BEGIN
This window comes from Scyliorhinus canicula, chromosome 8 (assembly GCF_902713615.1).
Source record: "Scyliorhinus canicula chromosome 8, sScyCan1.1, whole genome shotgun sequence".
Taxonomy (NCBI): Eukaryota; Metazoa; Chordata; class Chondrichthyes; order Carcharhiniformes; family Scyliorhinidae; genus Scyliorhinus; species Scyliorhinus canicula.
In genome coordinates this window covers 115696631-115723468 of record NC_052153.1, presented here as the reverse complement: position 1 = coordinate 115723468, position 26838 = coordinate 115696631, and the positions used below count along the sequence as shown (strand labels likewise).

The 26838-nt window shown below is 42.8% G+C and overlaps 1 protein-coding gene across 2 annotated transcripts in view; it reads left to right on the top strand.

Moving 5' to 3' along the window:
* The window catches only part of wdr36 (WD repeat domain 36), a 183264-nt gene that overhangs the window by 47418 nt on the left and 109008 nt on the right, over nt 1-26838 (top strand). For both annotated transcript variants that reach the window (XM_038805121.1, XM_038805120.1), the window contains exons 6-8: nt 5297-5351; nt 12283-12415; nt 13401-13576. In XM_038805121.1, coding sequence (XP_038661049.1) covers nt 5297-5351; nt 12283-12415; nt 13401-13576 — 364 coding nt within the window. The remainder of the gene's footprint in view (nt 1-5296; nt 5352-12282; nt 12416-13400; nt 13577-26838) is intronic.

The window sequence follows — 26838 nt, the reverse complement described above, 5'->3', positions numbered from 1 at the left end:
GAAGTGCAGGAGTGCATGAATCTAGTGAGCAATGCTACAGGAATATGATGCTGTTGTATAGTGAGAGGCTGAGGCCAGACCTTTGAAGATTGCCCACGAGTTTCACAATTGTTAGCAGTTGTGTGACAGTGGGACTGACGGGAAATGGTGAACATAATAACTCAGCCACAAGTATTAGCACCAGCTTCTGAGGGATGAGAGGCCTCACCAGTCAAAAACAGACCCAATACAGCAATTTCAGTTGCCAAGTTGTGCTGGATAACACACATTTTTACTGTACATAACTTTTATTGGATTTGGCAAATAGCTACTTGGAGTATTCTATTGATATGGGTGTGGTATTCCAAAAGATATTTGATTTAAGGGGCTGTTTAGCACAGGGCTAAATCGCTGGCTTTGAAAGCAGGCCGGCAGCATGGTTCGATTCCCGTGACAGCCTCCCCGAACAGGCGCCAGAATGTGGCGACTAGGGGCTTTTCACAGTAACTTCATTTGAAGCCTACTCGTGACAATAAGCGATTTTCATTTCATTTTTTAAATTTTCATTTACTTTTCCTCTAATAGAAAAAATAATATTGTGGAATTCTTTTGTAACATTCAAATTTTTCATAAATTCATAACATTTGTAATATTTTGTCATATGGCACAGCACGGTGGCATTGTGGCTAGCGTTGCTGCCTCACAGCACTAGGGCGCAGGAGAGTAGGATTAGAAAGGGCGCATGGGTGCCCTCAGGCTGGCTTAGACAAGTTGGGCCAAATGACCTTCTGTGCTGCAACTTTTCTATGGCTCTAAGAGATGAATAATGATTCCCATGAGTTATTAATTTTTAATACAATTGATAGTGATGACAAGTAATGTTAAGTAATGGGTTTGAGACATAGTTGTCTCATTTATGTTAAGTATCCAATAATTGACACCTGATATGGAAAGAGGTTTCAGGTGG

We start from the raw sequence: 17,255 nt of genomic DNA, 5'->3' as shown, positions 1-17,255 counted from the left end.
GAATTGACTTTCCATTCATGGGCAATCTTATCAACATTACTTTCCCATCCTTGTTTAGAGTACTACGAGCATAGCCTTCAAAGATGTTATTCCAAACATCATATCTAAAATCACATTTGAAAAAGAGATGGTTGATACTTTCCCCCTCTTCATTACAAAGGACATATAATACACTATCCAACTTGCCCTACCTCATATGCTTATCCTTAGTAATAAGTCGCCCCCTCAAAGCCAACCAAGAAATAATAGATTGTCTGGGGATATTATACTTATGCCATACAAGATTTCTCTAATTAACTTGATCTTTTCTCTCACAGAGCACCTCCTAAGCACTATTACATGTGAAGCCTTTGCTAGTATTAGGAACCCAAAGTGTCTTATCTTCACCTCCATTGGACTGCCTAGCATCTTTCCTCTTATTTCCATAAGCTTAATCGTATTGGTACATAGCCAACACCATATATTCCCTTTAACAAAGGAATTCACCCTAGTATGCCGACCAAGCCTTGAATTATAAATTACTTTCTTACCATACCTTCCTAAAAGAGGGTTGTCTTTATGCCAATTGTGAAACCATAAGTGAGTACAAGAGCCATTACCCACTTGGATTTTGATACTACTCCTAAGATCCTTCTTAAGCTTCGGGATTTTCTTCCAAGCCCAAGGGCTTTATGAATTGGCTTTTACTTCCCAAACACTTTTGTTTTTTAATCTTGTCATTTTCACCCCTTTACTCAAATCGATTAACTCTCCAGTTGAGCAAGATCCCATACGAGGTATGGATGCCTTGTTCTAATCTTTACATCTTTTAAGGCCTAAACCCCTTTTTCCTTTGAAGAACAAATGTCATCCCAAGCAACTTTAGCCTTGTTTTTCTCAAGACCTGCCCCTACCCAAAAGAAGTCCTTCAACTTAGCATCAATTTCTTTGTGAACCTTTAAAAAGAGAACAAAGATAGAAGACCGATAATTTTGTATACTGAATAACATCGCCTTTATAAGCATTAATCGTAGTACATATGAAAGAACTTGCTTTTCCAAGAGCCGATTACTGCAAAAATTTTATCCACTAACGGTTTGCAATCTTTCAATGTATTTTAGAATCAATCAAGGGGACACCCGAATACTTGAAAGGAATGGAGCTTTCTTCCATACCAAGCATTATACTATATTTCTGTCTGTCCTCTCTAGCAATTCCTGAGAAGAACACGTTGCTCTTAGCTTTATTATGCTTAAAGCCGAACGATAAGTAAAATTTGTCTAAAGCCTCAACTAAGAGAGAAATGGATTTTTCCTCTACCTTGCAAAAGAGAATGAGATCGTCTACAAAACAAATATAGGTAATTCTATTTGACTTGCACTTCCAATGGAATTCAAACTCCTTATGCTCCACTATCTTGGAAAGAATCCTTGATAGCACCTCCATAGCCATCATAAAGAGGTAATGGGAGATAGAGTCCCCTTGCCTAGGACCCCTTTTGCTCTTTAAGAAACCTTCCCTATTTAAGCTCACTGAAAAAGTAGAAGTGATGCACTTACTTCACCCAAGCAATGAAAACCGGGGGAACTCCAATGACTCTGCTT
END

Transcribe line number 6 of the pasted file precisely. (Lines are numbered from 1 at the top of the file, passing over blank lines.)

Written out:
Moving 5' to 3' along the window: